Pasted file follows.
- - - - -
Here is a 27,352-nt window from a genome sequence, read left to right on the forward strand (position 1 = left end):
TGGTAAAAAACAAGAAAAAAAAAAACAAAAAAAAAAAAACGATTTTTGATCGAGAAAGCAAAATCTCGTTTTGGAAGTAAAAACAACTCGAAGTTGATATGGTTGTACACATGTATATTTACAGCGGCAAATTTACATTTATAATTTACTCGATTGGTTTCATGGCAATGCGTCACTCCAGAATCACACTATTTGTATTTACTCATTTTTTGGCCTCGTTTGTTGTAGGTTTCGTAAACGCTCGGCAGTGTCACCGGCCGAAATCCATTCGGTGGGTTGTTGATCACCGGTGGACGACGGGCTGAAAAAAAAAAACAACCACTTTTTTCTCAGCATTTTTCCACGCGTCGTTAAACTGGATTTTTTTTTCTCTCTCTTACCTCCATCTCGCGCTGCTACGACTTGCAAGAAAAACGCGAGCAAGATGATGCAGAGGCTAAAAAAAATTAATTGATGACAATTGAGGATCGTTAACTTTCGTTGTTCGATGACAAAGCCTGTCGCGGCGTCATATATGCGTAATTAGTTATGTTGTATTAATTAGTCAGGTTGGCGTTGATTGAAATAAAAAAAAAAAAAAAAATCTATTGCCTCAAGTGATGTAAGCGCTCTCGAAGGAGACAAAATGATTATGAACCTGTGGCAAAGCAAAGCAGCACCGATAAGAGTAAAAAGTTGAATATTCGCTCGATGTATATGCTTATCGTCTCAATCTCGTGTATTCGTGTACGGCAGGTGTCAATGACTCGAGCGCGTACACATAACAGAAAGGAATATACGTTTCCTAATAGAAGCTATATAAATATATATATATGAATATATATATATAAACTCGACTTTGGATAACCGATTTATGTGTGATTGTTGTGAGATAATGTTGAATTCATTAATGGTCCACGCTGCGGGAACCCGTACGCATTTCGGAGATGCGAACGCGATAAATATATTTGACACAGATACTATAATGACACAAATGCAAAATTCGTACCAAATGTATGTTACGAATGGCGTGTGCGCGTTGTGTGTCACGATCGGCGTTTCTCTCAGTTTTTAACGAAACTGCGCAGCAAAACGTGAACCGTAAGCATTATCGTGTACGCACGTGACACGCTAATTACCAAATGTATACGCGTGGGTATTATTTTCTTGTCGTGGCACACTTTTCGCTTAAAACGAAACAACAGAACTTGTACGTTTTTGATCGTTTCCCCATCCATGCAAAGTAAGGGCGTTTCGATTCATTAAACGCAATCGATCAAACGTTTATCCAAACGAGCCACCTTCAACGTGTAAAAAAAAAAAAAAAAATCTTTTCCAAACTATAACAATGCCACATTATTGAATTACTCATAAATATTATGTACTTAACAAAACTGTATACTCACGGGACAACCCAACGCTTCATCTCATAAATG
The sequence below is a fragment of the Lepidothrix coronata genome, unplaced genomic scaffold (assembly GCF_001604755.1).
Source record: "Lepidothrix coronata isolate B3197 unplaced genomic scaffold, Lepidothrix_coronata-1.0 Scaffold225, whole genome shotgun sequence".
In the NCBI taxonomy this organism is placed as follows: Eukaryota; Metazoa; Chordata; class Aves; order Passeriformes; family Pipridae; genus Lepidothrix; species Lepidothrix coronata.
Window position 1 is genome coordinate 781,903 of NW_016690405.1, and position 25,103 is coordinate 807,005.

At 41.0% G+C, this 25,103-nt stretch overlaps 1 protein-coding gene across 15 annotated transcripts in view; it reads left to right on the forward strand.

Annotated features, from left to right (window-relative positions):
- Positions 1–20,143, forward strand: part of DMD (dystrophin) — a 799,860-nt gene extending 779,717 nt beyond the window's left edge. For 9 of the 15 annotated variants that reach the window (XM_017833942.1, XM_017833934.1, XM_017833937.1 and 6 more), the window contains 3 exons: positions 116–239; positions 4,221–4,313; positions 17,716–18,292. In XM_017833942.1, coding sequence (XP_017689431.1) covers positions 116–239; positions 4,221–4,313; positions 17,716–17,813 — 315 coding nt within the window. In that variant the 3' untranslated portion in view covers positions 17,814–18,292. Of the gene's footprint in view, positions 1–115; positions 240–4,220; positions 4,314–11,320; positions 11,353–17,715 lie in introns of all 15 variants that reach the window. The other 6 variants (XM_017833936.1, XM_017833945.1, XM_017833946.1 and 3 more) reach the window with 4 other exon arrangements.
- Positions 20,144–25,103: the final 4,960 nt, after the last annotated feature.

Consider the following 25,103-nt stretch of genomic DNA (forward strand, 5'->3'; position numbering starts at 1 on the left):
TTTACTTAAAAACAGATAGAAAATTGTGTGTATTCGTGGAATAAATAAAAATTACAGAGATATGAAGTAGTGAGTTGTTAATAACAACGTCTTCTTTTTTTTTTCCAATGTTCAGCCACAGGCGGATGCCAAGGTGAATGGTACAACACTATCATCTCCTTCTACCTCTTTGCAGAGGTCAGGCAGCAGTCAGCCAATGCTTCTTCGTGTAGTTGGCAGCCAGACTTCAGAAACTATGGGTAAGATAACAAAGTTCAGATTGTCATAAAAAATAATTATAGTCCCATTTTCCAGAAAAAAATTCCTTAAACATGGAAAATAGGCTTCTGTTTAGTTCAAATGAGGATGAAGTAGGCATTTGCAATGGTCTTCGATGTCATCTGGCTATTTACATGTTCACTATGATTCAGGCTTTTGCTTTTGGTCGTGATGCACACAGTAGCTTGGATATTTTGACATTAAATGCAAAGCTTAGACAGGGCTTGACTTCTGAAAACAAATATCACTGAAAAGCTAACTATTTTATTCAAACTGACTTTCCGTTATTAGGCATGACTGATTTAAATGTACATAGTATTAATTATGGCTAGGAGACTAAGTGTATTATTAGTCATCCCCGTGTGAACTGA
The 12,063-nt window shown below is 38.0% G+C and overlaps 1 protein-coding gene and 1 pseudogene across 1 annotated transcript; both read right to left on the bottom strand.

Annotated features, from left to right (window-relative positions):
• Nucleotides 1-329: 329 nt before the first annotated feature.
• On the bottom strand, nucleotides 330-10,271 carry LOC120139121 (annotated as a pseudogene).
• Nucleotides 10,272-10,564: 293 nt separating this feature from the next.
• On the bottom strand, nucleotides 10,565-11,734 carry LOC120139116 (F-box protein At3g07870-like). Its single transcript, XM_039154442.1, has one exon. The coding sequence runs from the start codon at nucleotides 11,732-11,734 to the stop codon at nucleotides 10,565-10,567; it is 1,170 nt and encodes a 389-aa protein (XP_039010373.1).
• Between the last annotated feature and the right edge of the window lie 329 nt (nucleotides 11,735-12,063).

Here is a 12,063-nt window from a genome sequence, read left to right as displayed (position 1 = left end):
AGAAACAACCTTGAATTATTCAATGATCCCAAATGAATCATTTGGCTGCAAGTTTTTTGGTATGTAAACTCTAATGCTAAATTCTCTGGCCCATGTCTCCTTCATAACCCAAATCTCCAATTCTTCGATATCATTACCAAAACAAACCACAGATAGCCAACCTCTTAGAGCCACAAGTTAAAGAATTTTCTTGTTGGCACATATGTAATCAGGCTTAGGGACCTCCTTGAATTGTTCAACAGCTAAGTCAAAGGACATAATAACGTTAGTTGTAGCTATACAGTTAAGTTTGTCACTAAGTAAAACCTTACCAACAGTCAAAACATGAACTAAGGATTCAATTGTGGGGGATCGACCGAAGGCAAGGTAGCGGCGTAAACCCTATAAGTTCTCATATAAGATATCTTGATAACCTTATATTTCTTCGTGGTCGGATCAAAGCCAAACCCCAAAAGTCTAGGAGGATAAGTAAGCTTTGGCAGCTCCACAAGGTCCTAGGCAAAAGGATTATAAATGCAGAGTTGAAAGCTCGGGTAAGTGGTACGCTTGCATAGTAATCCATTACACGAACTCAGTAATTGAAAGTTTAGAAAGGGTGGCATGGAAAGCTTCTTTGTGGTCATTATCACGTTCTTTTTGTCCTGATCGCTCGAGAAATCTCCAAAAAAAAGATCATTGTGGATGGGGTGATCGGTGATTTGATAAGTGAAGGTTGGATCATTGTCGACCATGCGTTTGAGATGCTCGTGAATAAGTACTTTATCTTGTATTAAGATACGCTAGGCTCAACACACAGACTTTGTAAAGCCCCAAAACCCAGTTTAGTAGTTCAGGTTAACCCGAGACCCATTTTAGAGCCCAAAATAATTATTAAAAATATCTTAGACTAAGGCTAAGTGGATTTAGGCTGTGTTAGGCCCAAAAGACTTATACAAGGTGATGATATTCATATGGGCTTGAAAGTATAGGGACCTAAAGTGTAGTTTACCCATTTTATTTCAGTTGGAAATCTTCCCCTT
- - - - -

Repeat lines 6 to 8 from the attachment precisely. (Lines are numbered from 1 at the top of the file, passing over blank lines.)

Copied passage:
Window position 1 is genome coordinate 781,903 of NW_016690405.1, and position 25,103 is coordinate 807,005.

At 41.0% G+C, this 25,103-nt stretch overlaps 1 protein-coding gene across 15 annotated transcripts in view; it reads left to right on the forward strand.

Annotated features, from left to right (window-relative positions):